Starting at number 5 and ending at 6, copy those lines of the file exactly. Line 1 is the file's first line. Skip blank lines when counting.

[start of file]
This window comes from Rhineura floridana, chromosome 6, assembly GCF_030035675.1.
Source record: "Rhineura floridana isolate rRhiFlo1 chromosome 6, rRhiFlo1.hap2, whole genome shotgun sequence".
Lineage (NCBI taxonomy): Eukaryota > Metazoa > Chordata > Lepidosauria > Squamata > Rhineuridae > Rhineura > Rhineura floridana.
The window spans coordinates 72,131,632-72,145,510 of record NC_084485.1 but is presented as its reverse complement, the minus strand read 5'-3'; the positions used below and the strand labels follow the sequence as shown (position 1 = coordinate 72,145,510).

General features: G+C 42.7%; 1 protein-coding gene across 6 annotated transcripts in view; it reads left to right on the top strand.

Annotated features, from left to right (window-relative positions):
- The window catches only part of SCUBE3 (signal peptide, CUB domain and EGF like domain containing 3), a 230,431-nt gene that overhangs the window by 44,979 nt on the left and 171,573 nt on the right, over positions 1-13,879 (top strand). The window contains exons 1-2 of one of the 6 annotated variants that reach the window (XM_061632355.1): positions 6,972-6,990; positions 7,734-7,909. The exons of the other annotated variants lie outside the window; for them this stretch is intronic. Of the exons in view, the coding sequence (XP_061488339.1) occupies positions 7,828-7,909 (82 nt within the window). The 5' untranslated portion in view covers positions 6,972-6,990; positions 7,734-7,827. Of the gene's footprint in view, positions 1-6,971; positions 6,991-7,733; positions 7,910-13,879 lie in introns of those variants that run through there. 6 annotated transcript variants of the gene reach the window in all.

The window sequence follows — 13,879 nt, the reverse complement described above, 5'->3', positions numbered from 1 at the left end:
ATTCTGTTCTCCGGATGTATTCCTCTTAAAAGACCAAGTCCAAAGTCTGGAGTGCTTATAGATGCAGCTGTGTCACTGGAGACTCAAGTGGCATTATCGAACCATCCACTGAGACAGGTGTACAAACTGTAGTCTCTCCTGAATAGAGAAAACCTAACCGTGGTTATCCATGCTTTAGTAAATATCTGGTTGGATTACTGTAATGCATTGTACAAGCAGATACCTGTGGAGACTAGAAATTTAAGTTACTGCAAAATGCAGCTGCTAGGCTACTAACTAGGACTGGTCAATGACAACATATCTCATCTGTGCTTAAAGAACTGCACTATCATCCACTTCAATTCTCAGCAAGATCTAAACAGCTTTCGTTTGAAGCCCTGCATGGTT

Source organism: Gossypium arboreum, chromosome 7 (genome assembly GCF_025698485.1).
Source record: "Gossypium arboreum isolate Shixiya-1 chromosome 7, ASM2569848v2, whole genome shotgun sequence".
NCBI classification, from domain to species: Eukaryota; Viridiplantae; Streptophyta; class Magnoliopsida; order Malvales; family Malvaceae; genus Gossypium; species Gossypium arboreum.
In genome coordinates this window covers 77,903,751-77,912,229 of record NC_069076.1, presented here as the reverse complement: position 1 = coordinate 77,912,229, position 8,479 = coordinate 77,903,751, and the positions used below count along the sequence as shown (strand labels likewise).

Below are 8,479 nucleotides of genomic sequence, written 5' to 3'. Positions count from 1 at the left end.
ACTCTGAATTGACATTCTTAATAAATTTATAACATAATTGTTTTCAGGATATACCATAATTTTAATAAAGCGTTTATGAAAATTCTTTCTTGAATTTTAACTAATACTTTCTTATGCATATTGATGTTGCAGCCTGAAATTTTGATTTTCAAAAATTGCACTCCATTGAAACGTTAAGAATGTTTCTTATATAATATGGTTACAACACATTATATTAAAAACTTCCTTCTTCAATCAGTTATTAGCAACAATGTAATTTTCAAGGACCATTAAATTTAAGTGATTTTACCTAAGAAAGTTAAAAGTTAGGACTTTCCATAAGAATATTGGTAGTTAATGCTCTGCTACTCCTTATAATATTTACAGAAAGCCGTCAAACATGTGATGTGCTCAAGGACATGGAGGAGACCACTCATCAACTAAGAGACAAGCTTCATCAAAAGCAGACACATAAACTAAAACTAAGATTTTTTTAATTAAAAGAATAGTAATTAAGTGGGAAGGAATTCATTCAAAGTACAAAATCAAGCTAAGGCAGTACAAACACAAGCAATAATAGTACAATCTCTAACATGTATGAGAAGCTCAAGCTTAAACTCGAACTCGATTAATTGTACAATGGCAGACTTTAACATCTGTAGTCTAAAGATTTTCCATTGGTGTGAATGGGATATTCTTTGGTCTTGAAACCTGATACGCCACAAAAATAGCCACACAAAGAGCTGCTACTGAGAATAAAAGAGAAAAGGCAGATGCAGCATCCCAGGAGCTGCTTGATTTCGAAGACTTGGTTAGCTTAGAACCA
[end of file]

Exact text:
General features: G+C 42.7%; 1 protein-coding gene across 6 annotated transcripts in view; it reads left to right on the top strand.

Annotated features, from left to right (window-relative positions):